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How To Install A Surge Protector

In the last video we took a deep dive into Surge Protection, today let’s install ’em! Watch as Dustin installs two different styles of Type 1, Whole-Home surge protectors… Plus the how, why, and where of it all.
SPONSOR: Schneider Electric



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SPDs? You should get that checked out.

These days our homes seem to be spilling over with new technology and sensitive electronics, thus the surges of yesterday are only getting more and more costly. Most homeowners blame lightning for the majority of electrical surge damage to their home… but they’re being a bit misled. These voltage abnormalities more commonly come from large appliances in our homes (ACs, furnaces, air compressors etc.), rarely by lightning or changes to the power grid. Surges shorten the life of sensitive electronics, the larger ones causing catastrophic damage to a homes electrical system. Surge Protection Devices or (SPDs) are devices installed at electrical services, branch circuits, or equipment that help protect against these sudden spikes in voltage, using special resistors to “sense” when higher-than-normal voltage is produced then immediately act to redirect voltage away from your electrical system. It’s important to note that surge protectors do not protect against lightning strikes to the home or building itself, that would be a lightning protection system which is something completely different, so get that out of your head right meow. To learn more about surges and how surge protection works, go check out Dustin’s deep dive into surge protection — https://youtu.be/aoNu1TX8IH0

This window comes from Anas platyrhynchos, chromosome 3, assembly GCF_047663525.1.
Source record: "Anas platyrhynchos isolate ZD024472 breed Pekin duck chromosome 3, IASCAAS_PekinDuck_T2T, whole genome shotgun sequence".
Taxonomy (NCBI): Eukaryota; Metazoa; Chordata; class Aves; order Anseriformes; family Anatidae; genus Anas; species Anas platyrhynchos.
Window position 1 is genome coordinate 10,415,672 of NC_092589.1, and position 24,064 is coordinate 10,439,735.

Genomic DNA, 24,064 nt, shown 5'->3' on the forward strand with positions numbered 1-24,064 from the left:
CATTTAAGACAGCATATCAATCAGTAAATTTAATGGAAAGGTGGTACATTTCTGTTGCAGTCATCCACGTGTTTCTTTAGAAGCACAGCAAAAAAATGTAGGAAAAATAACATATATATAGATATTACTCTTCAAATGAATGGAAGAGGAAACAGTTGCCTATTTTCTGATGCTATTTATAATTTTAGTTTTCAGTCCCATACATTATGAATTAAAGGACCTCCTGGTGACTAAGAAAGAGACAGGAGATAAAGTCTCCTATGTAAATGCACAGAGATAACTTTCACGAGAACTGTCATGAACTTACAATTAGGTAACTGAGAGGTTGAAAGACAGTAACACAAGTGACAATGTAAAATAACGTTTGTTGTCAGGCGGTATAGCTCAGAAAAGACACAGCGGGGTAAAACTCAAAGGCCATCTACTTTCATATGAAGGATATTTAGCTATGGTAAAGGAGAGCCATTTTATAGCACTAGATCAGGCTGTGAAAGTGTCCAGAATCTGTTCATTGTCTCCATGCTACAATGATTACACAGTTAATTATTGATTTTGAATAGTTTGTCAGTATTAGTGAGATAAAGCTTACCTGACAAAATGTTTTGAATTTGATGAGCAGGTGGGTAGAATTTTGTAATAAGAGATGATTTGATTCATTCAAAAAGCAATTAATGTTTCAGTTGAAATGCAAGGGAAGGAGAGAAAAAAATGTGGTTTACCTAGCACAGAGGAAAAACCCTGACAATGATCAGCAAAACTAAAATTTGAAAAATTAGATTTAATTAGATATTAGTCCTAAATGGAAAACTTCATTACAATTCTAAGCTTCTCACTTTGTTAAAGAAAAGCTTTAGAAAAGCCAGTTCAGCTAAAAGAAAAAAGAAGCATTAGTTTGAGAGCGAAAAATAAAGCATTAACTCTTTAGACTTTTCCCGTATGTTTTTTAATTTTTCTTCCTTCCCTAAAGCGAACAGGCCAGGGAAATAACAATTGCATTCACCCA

In Dustin’s video you will see two different styles of Type 1 “whole home” Surge protection, the first being the snap-in, plug-on neutral style with no leads. This is a newer Square D design that only works with the corresponding QO plug-on-neutral panels. Not only is this style super-sleek and convenient for the installer, but if installed correctly is as close to line as physically possible, meaning its rated efficacy is near 100%. Simply save two breaker spaces of the breaker bus and snap in the surge protector, the green LED light should come on indicating that it’s functioning and ready for surges…. and you’re done! Simple as apple pie and ice cream.